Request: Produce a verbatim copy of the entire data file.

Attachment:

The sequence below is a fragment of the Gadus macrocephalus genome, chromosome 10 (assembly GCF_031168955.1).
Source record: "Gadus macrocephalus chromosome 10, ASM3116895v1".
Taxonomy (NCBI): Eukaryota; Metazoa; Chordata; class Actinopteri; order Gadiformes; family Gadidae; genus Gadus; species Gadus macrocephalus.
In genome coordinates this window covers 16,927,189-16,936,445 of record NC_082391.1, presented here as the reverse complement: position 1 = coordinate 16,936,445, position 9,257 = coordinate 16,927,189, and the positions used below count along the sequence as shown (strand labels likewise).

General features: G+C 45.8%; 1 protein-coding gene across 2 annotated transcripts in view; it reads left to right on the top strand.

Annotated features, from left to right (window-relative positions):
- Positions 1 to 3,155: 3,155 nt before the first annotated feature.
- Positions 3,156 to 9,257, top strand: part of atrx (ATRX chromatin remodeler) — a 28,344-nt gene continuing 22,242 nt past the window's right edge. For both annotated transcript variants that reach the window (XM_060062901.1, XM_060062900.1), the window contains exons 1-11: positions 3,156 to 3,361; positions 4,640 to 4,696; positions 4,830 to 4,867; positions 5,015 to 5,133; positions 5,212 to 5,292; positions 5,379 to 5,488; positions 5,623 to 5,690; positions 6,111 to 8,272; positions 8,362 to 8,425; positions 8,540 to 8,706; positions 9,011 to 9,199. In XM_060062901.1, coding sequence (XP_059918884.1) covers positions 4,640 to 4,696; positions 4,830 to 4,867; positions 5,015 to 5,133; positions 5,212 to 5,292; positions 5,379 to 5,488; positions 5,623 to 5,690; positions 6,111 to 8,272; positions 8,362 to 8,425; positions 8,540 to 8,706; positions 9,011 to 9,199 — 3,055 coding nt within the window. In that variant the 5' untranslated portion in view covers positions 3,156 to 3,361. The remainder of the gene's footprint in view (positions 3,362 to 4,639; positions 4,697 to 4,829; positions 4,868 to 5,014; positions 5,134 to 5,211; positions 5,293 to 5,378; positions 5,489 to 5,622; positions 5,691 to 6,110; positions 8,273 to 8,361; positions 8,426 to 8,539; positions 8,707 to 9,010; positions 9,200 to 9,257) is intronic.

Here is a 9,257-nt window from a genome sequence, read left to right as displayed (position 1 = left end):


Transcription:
The sequence below is a fragment of the Gadus macrocephalus genome, chromosome 10 (assembly GCF_031168955.1).
Source record: "Gadus macrocephalus chromosome 10, ASM3116895v1".
Taxonomy (NCBI): Eukaryota; Metazoa; Chordata; class Actinopteri; order Gadiformes; family Gadidae; genus Gadus; species Gadus macrocephalus.
In genome coordinates this window covers 16,927,189-16,936,445 of record NC_082391.1, presented here as the reverse complement: position 1 = coordinate 16,936,445, position 9,257 = coordinate 16,927,189, and the positions used below count along the sequence as shown (strand labels likewise).

General features: G+C 45.8%; 1 protein-coding gene across 2 annotated transcripts in view; it reads left to right on the top strand.

Annotated features, from left to right (window-relative positions):
- Positions 1 to 3,155: 3,155 nt before the first annotated feature.
- Positions 3,156 to 9,257, top strand: part of atrx (ATRX chromatin remodeler) — a 28,344-nt gene continuing 22,242 nt past the window's right edge. For both annotated transcript variants that reach the window (XM_060062901.1, XM_060062900.1), the window contains exons 1-11: positions 3,156 to 3,361; positions 4,640 to 4,696; positions 4,830 to 4,867; positions 5,015 to 5,133; positions 5,212 to 5,292; positions 5,379 to 5,488; positions 5,623 to 5,690; positions 6,111 to 8,272; positions 8,362 to 8,425; positions 8,540 to 8,706; positions 9,011 to 9,199. In XM_060062901.1, coding sequence (XP_059918884.1) covers positions 4,640 to 4,696; positions 4,830 to 4,867; positions 5,015 to 5,133; positions 5,212 to 5,292; positions 5,379 to 5,488; positions 5,623 to 5,690; positions 6,111 to 8,272; positions 8,362 to 8,425; positions 8,540 to 8,706; positions 9,011 to 9,199 — 3,055 coding nt within the window. In that variant the 5' untranslated portion in view covers positions 3,156 to 3,361. The remainder of the gene's footprint in view (positions 3,362 to 4,639; positions 4,697 to 4,829; positions 4,868 to 5,014; positions 5,134 to 5,211; positions 5,293 to 5,378; positions 5,489 to 5,622; positions 5,691 to 6,110; positions 8,273 to 8,361; positions 8,426 to 8,539; positions 8,707 to 9,010; positions 9,200 to 9,257) is intronic.

Here is a 9,257-nt window from a genome sequence, read left to right as displayed (position 1 = left end):